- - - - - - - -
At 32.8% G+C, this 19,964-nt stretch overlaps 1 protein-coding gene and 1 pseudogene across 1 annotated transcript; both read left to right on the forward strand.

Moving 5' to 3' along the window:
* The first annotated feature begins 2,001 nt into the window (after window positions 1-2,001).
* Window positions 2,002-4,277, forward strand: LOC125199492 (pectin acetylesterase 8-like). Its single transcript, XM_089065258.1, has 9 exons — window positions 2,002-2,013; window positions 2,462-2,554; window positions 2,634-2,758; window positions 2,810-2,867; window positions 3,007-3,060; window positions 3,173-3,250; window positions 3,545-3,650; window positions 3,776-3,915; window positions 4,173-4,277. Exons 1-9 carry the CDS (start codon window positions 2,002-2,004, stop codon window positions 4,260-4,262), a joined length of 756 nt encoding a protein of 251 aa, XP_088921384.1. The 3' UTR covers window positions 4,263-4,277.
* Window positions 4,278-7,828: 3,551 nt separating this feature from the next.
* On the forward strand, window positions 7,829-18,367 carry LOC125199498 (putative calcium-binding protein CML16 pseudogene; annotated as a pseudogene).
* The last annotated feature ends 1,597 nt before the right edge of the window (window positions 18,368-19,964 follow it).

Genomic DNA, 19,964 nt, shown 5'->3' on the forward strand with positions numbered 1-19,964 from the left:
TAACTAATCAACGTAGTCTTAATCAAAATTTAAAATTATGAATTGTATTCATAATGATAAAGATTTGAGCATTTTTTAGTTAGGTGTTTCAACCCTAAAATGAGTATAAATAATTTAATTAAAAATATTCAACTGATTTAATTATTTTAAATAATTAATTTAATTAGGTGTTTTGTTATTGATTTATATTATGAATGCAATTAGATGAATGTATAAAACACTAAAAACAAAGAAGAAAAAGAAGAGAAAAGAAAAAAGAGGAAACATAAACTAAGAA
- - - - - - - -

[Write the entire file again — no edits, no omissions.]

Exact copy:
At 32.8% G+C, this 19,964-nt stretch overlaps 1 protein-coding gene and 1 pseudogene across 1 annotated transcript; both read left to right on the forward strand.

Moving 5' to 3' along the window:
* The first annotated feature begins 2,001 nt into the window (after window positions 1-2,001).
* Window positions 2,002-4,277, forward strand: LOC125199492 (pectin acetylesterase 8-like). Its single transcript, XM_089065258.1, has 9 exons — window positions 2,002-2,013; window positions 2,462-2,554; window positions 2,634-2,758; window positions 2,810-2,867; window positions 3,007-3,060; window positions 3,173-3,250; window positions 3,545-3,650; window positions 3,776-3,915; window positions 4,173-4,277. Exons 1-9 carry the CDS (start codon window positions 2,002-2,004, stop codon window positions 4,260-4,262), a joined length of 756 nt encoding a protein of 251 aa, XP_088921384.1. The 3' UTR covers window positions 4,263-4,277.
* Window positions 4,278-7,828: 3,551 nt separating this feature from the next.
* On the forward strand, window positions 7,829-18,367 carry LOC125199498 (putative calcium-binding protein CML16 pseudogene; annotated as a pseudogene).
* The last annotated feature ends 1,597 nt before the right edge of the window (window positions 18,368-19,964 follow it).

Genomic DNA, 19,964 nt, shown 5'->3' on the forward strand with positions numbered 1-19,964 from the left:
TAACTAATCAACGTAGTCTTAATCAAAATTTAAAATTATGAATTGTATTCATAATGATAAAGATTTGAGCATTTTTTAGTTAGGTGTTTCAACCCTAAAATGAGTATAAATAATTTAATTAAAAATATTCAACTGATTTAATTATTTTAAATAATTAATTTAATTAGGTGTTTTGTTATTGATTTATATTATGAATGCAATTAGATGAATGTATAAAACACTAAAAACAAAGAAGAAAAAGAAGAGAAAAGAAAAAAGAGGAAACATAAACTAAGAA